The document’s move to institute ‘education tribunals’ is specifically designed to ‘free’ the rapacious private/foreign/corporate players in the education sector from any accountability to the judicial system and the law of the land.
The document recommends a mere 6% of GDP for education – which is far from adequate given the fact that education has been starved of funding for decades. Instead of merely parroting basic demands without any clear commitment of fund allocations, the government should instead allocate a minimum of 10% of the annual Union Budget for education.
The document while paying lip service to student unions, makes a big issue of preventing ‘disruption’ by ‘outsiders’. From Hokkolorob to JNU to HCU to FTII, this is a familiar myth that massive student movements are actually a result of ‘disruption by outsiders’ and that campuses need to be cleansed of ‘outsiders’. This framework deserves a firm rebuff by students, who will instead uphold campus democracy, and demand regular democratic elections to students' unions without undemocratic Lyngdoh-like restrictions and the right of students on campuses to interact with the social and political currents in the country and the world.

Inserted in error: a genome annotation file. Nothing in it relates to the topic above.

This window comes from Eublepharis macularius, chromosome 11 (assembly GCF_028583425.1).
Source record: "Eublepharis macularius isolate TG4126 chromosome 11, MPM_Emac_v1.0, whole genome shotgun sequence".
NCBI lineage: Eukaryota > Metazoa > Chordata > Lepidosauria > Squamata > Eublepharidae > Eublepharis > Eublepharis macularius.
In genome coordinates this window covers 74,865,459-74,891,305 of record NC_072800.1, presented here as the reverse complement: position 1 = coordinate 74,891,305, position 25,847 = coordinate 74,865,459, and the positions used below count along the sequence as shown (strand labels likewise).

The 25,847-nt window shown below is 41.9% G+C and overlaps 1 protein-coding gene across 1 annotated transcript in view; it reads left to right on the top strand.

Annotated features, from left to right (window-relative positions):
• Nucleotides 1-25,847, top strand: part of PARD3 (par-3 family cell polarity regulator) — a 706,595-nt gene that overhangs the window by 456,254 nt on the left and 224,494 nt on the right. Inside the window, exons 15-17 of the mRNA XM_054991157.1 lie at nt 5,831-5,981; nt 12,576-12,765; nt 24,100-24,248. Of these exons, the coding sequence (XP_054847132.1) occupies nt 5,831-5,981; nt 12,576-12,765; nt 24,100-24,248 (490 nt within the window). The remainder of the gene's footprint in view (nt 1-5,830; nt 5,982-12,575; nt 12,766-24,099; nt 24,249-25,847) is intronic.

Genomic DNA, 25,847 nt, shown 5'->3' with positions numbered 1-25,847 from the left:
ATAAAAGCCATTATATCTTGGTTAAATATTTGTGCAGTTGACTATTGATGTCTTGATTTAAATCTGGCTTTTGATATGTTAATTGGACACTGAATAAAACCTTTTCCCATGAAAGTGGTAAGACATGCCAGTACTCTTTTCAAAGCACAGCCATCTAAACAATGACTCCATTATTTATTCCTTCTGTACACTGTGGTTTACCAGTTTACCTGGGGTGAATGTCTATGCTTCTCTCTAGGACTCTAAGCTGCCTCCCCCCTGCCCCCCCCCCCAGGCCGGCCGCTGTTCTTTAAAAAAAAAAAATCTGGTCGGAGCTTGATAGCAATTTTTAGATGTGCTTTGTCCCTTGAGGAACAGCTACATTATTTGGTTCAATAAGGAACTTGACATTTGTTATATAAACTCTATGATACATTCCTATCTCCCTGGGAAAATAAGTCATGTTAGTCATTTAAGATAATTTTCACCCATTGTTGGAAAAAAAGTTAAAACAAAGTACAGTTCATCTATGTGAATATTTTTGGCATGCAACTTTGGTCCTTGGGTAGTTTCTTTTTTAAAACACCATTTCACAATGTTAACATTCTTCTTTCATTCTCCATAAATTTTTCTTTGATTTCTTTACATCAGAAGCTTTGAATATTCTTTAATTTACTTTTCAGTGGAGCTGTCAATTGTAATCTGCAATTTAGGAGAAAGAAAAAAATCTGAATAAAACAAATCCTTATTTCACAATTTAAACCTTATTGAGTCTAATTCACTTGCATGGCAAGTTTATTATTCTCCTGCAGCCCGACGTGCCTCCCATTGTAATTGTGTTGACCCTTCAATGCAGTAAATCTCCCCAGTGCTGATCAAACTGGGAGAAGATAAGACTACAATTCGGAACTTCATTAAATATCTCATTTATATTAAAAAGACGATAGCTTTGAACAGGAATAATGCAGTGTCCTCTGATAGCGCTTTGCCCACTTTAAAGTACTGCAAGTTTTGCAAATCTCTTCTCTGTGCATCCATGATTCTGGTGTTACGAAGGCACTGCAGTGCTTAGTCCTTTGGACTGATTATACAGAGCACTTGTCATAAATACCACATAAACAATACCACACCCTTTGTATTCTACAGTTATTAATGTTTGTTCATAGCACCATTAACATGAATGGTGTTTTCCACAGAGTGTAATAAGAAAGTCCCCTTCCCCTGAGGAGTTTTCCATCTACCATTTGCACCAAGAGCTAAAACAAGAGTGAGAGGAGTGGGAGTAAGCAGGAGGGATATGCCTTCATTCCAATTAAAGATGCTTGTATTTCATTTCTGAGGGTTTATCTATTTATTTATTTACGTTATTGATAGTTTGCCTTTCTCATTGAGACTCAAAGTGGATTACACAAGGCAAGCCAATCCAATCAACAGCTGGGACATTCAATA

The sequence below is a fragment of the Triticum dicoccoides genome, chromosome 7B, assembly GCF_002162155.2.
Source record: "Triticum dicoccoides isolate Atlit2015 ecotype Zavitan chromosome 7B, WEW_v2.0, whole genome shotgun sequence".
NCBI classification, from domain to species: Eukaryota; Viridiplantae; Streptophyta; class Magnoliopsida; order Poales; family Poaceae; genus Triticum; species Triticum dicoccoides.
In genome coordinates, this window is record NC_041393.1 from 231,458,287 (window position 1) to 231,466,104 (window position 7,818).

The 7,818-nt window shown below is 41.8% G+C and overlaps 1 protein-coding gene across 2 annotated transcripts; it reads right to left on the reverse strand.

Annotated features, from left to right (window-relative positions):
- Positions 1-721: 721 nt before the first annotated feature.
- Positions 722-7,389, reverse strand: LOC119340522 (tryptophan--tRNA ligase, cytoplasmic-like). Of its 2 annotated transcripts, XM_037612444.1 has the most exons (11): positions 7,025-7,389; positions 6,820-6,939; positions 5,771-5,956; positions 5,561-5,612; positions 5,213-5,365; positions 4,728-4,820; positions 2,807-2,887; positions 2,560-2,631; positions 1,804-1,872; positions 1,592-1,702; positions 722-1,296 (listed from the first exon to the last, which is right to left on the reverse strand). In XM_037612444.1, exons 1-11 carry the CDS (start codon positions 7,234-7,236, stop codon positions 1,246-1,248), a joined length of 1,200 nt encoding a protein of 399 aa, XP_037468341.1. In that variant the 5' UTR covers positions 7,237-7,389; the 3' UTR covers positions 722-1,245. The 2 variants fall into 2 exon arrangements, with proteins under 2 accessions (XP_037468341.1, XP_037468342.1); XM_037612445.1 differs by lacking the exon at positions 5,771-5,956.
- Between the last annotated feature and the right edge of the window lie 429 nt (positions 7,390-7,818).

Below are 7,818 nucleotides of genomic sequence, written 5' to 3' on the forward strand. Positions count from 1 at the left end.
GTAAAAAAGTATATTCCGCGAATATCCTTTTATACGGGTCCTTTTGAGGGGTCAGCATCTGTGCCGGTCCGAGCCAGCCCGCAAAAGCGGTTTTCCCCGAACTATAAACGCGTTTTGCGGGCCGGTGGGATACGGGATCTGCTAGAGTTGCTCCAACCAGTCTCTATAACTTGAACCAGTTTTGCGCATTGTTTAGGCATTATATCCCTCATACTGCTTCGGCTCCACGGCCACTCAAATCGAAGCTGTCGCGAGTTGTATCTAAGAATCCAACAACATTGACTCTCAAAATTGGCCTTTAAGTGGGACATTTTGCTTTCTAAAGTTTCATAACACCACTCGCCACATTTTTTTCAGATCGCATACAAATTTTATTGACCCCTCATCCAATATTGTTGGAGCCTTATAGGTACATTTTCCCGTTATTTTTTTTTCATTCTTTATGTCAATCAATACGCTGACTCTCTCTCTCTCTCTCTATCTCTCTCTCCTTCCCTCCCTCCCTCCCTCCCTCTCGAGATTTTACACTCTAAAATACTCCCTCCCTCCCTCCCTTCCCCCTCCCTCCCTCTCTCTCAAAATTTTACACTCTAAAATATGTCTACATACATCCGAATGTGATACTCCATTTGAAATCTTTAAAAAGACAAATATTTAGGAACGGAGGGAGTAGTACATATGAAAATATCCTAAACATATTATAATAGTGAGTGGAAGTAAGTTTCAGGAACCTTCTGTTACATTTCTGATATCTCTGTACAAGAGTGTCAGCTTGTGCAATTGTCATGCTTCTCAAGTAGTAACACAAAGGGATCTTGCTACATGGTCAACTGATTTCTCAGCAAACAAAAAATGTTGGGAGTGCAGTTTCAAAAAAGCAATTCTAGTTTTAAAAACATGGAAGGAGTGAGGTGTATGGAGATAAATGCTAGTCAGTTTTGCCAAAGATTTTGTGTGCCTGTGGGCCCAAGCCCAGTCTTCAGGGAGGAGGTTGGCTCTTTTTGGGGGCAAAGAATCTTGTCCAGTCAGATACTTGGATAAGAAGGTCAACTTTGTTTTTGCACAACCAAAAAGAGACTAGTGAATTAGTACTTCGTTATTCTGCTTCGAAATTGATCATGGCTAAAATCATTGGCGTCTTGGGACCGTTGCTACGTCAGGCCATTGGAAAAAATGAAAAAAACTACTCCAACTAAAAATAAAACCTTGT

While paying lip service to the phrase ‘social justice’, the document is silent on the rampant reality of caste discrimination and segregation in schooling and in higher education.